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Encoding differences in visual and haptic face recognition

MPS-Authors
http://pubman.mpdl.mpg.de/cone/persons/resource/persons83892

Dopjans,  L
Department Human Perception, Cognition and Action, Max Planck Institute for Biological Cybernetics, Max Planck Society;

http://pubman.mpdl.mpg.de/cone/persons/resource/persons84298

Wallraven,  C
Department Human Perception, Cognition and Action, Max Planck Institute for Biological Cybernetics, Max Planck Society;

http://pubman.mpdl.mpg.de/cone/persons/resource/persons83839

Bülthoff,  HH
Department Human Perception, Cognition and Action, Max Planck Institute for Biological Cybernetics, Max Planck Society;

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Citation

Dopjans, L., Wallraven, C., & Bülthoff, H. (2008). Encoding differences in visual and haptic face recognition. Poster presented at 9th International Multisensory Research Forum (IMRF 2008), Hamburg, Germany.


Cite as: http://hdl.handle.net/11858/00-001M-0000-0013-C85D-6
Abstract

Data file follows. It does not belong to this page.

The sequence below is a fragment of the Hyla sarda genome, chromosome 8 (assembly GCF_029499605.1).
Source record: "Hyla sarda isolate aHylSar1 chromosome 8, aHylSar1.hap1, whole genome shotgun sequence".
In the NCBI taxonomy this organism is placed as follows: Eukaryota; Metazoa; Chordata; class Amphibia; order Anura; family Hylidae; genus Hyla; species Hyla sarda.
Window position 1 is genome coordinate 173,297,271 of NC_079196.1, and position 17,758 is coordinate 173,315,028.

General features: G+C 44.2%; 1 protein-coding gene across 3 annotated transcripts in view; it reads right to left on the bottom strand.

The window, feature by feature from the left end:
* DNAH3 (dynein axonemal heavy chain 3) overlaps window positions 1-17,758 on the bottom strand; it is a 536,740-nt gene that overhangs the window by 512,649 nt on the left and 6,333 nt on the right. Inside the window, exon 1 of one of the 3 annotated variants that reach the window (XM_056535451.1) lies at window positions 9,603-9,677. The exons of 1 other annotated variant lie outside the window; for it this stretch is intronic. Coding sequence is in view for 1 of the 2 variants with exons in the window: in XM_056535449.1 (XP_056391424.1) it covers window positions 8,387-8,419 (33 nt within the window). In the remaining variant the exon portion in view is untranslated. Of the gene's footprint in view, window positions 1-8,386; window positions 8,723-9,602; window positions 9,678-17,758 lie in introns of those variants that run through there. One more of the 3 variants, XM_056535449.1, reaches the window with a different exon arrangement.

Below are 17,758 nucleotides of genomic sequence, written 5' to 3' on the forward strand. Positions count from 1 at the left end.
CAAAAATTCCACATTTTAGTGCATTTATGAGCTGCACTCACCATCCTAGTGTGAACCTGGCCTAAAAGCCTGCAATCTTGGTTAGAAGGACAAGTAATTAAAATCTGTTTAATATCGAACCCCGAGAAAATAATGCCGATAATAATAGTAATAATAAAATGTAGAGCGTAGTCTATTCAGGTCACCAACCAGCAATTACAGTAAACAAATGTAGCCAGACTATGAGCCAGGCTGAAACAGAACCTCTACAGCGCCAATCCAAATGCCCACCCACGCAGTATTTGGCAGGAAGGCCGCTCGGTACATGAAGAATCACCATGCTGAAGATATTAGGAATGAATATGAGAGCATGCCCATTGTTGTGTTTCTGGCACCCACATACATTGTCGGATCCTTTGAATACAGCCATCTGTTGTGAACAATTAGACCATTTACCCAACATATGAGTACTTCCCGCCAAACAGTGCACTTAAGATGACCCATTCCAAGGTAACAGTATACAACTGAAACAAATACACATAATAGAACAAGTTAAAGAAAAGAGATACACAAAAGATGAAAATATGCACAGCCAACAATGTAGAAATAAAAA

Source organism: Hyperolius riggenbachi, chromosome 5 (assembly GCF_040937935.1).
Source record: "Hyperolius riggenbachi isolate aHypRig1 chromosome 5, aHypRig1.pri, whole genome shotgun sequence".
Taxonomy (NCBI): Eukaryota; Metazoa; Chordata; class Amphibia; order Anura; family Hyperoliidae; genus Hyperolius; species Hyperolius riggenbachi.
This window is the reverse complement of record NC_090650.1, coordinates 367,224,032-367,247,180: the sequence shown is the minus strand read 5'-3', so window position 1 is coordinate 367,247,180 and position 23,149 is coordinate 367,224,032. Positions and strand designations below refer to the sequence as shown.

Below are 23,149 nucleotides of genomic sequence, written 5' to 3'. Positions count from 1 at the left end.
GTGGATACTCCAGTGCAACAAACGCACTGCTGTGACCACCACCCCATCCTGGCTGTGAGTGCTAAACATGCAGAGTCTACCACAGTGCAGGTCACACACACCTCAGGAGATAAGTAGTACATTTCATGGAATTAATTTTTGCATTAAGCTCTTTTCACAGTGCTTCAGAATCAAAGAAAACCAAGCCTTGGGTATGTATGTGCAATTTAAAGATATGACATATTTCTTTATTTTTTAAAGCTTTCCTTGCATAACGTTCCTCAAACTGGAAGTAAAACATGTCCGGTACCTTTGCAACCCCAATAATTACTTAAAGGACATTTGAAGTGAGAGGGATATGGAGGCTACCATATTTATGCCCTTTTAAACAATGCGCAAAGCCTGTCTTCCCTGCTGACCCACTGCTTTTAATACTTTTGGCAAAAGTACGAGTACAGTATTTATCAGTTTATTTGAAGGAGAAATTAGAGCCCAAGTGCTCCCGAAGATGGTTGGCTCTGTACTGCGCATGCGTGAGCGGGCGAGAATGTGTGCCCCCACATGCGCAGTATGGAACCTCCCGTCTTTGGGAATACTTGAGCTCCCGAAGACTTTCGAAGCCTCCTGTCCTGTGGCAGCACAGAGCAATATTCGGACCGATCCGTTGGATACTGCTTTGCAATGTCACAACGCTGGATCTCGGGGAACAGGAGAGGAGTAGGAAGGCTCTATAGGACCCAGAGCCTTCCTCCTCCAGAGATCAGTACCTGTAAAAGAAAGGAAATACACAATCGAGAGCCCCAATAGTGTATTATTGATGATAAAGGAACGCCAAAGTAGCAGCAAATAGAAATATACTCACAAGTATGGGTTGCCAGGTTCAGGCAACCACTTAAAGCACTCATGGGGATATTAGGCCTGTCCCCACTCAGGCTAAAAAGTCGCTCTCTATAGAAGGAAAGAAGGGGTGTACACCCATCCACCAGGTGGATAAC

In previous experiments, we provided further evidence that 3-D face stimuli can be learned and recognized by touch alone. Performance was significantly improved when haptic memory was refreshed during the experiment, indicating high memory demands due to the serial encoding process of haptic exploration. We also found that performance in a complementary visual experiment was better than in the haptic one. We suggested that these results arise from differences in encoding procedures (holistic in vision vs. serial in haptics). To test this hypothesis we designed the following two experiments which promoted serial encoding also in vision: Experiment 1 used the same old/new recognition task for which three faces were learned with three subsequent test-blocks. Participants used a mouse to move a Gaussian window which uncovered 2° of a photograph of the 3-D face. Recognition accuracy was low(d'=.98), equivalent to non-refreshed haptic performance, and significantly lower than for unrestricted visual recognition(d’=2.12). Using the same design in Experiment 2, memory was refreshed by repeated exposure to the learned faces. Performance increased significantly(d'=1.64) to levels of memory-refreshed haptic performance and unrestricted visual recognition. The performance differences in visual and haptic face recognition therefore might be attributed to modality-specific encoding strategies and memory demands.